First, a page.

Social business software – such as marketing automation tools, social media management tools, and business collaboration tools – will explode in the next few years.
According to a forecast by 451 Research, revenue will increase by $24 billion over the next 5 years and reach $37 billion by 2019. The study covered the following segments: Marketing Automation, Social Media Monitoring & Management, Enterprise Collaboration/Social and Web Experience Management.
According to the company’s research director, they expect to see substantial investment and growth in 2015. He stated that these applications are “being built to meet the needs of increasingly dispersed workforces.”
Over the next several years, 451 Research expects a 22% compound annual growth rate.
Social Business Software: A Growing Marketplace
The various segments of social business software are growing rapidly. But, according to some, this growth is still fragmented and still has a long way to go.
According to industry expert David Raab, for instance, almost 70% of marketers are unhappy or marginally happy with their marketing automation software. And according to a study by Bluewolf, only 7% of marketers are seeing good, measurable results from their software.
While business collaboration tools are growing in number, they too suffer from growth pains. Jason Green, founder and partner at Emergence Capital Partners, claimed that these collaboration tools are increasing efficiency and reducing friction between employees. However, these tools still have a ways to go in order to reduce information overload or “noise.”
The same problem that Twitter faces – too much happening at once – seems to be affecting business collaboration tools: too many conversations happening simultaneously over too many communication channels.
It’s safe to say that these challenges will be overcome, however. We are seeing the development of new social business software across the board.
For instance, mobile-first collaboration tools are on the rise, meeting the demands of on-the-go workers and distributed workforces.
Even Facebook, the world’s most popular social network, leaped into the social business arena with Facebook at Work, a platform designed to allow coworkers to communicate and collaborate on the job.
Currently, Facebook at Work is in closed beta, and only allows co-workers to communicate. But if Facebook chose to expand the platform and create a professional network like LinkedIn, it could become a serious competitor in the social business arena.
Though it’s difficult to gauge how popular or effective Facebook at Work will be, there is a clear demand for these types of software and platforms.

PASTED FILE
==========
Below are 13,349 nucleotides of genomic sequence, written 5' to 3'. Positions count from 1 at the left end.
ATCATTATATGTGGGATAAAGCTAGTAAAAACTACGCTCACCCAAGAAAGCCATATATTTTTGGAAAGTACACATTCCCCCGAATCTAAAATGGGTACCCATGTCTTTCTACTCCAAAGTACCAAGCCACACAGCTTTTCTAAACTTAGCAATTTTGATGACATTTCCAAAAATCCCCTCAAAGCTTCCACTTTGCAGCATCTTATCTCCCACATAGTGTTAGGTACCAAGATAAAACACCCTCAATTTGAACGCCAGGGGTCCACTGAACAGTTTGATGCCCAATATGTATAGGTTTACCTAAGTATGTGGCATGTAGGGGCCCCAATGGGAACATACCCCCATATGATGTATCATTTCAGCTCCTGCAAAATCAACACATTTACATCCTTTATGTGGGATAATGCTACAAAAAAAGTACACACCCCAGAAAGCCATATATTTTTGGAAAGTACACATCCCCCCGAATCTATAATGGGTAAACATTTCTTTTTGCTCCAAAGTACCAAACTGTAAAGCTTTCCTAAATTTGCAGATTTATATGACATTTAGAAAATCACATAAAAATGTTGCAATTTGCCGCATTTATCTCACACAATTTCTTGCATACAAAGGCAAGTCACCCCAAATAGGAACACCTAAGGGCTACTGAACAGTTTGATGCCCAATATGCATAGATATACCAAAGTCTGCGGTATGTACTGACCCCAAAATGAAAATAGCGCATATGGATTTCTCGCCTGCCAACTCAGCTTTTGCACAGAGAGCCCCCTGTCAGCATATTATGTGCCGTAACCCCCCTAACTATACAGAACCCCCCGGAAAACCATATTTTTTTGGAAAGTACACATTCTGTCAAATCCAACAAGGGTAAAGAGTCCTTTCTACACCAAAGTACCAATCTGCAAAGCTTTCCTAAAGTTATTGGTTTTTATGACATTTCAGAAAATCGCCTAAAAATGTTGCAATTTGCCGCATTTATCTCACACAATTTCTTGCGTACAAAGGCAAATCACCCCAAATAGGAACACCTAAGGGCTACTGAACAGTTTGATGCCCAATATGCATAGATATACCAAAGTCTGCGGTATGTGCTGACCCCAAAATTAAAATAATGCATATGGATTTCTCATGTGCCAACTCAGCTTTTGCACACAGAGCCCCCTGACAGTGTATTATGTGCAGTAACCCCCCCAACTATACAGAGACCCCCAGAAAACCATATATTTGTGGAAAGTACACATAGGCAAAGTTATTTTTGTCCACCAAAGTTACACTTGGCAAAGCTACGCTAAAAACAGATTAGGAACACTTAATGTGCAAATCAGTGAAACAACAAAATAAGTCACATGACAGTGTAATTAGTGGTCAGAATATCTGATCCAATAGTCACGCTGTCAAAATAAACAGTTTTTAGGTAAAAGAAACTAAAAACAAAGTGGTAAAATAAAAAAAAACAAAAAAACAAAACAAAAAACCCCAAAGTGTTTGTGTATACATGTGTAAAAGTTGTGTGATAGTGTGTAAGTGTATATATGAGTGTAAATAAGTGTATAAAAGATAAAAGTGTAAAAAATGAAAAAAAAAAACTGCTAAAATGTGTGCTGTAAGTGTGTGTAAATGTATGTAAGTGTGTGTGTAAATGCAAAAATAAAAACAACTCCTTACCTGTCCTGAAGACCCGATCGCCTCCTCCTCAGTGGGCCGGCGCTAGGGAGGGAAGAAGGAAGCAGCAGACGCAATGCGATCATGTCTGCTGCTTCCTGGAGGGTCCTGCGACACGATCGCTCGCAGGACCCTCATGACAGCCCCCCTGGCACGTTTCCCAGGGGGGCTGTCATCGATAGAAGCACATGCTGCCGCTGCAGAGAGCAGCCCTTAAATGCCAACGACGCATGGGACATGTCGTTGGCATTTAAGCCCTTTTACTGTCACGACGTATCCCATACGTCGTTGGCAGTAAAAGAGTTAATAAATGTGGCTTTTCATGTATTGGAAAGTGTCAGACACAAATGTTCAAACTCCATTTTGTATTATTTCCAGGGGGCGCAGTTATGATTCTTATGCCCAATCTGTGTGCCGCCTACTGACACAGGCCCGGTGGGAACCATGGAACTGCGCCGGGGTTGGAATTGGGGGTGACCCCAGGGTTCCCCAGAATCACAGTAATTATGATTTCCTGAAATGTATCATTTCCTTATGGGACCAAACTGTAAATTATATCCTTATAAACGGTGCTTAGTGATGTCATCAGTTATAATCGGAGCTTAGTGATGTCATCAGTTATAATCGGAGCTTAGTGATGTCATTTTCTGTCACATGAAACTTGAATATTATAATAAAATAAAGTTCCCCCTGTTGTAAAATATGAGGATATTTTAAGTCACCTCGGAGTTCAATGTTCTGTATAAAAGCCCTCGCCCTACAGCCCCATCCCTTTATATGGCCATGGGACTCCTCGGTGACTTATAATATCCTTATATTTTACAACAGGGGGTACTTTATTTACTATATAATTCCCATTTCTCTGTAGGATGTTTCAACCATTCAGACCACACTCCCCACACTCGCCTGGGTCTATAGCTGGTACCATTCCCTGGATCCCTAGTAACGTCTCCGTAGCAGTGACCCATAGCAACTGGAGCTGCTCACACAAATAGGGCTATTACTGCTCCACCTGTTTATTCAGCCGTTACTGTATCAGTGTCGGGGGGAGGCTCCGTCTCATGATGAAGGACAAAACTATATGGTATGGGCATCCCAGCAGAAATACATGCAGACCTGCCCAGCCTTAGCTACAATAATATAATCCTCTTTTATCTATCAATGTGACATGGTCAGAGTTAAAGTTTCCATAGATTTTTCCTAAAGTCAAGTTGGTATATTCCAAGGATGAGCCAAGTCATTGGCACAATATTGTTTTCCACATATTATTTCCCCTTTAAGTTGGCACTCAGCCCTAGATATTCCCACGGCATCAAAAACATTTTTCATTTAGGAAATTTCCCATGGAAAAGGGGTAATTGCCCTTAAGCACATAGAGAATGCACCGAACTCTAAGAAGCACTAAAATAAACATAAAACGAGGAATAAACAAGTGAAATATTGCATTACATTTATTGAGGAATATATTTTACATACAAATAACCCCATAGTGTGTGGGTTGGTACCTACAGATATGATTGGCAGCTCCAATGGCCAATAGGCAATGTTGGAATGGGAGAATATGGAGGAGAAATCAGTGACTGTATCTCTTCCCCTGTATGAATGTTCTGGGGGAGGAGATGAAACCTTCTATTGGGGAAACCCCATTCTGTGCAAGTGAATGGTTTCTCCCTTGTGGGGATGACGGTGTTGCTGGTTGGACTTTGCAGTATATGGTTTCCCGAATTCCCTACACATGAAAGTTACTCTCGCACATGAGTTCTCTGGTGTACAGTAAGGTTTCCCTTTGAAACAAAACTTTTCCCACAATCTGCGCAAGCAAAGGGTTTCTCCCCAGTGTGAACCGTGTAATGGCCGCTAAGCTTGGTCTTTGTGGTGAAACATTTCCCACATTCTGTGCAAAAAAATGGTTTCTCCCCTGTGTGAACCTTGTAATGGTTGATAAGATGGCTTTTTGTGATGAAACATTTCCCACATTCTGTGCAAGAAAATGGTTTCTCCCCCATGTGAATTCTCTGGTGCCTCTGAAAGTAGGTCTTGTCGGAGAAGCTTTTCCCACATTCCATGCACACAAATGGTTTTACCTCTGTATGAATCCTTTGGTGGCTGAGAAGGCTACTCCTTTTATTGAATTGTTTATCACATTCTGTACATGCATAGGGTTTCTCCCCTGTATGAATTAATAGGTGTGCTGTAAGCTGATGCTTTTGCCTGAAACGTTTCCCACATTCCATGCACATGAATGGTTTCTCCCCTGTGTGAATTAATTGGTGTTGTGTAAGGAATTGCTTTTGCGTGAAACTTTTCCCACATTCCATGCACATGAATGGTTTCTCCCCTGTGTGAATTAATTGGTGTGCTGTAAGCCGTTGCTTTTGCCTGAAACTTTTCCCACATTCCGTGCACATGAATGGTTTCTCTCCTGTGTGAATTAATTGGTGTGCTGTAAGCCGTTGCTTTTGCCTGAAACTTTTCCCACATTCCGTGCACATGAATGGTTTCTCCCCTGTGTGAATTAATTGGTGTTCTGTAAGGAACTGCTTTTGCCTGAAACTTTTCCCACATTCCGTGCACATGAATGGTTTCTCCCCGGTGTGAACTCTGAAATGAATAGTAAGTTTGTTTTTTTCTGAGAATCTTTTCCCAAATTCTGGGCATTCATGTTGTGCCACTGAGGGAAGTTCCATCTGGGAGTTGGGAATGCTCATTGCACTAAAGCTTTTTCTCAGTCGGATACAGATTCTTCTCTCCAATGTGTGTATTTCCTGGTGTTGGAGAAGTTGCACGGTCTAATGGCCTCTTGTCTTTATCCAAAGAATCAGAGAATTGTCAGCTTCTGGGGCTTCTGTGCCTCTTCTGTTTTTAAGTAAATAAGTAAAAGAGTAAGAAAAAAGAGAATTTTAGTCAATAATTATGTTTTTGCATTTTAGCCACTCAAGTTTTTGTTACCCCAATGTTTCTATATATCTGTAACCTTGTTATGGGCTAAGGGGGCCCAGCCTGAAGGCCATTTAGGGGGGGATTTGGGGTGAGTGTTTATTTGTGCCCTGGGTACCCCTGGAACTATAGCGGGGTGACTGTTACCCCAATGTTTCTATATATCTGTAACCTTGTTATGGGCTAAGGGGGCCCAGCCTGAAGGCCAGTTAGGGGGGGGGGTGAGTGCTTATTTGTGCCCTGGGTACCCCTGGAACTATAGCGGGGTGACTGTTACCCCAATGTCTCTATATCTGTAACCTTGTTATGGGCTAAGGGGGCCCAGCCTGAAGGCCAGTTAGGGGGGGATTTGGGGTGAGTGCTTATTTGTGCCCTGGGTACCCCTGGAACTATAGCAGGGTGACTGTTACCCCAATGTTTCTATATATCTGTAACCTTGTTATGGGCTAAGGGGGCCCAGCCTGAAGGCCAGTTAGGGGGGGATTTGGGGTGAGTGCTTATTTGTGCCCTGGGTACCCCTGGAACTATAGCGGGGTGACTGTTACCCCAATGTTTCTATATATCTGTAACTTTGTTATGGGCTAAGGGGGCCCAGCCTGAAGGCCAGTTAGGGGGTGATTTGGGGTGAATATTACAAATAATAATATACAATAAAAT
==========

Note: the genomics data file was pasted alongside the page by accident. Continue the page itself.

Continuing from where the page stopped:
The explosive popularity of Slack, for instance, demonstrates a clear demand for collaborative business tools. In just over a year, this corporate chat and messaging service went from 0 users to over 280,000.
Do Social Business Tools Signal the Death of Email?
Some think so.
The New York Times boldly claimed that this app may be the one to sink email for good. Though this claim seems rather audacious given the ubiquity of email, there are a few trends that suggest “social” may supplant this form of communication.
What leads the New York Times to make this extraordinary claim is the fact that several companies actually use Slack as their primary form of communication, not email. The New York Times, Walmart, Comcast, Blue Bottle Coffee, and a large number of startups are all using Slack as their go-to communication tool.
While it seems unlikely that Slack itself will entirely replace email, Slack’s growth spike offers clear evidence in favor of 451 Research’s forecast for social business growth.
Facebook at Work has been quiet since its beta launch in January. But given the social network’s track record, its existing platform, and its foothold in the social networking world, it’s certainly conceivable that Facebook at Work could become a giant in the social business space.
Key Success Factors for Social Business Software
In the coming years, some tools, such as Slack, will see massive success. Others, however, will fade into the background.
So what is it that makes tools like Slack a success while its competitors stagnate?
In general, social business software is designed to automate and streamline communications, whether that communication involves business collaboration, social media management, or marketing automation.
Simplicity will be a major key to success for many of these social business tools.
As Vik Singh pointed out on Tech Crunch, many marketing automation tools aren’t simple at all. He said that he encountered one marketing automation system that took over 8 hours to process all its workflows before the sales rep was allowed to touch the lead.
Singh said, “Where’s the speed, simplification and automation that marketing automation promised us?”
On the other hand, Slack succeeded so dramatically precisely because it is simple to use. Quartz pointed out that it is easy for users to jump right in: teams can sign up and start communicating immediately.
Although marketing automation, social media management, and business collaboration tools have saturated the market, they still have some evolving to do. Many businesses and corporations cling to inefficient communication and collaboration tools, such as email or Microsoft Office. Even the automation and collaboration tools that seek to replace them, though, have a long ways to go.
These inefficiencies represent a huge opportunity for social business software companies. Slack, Facebook at Work, or other similar, simple tools may become dominant standards in the next few years.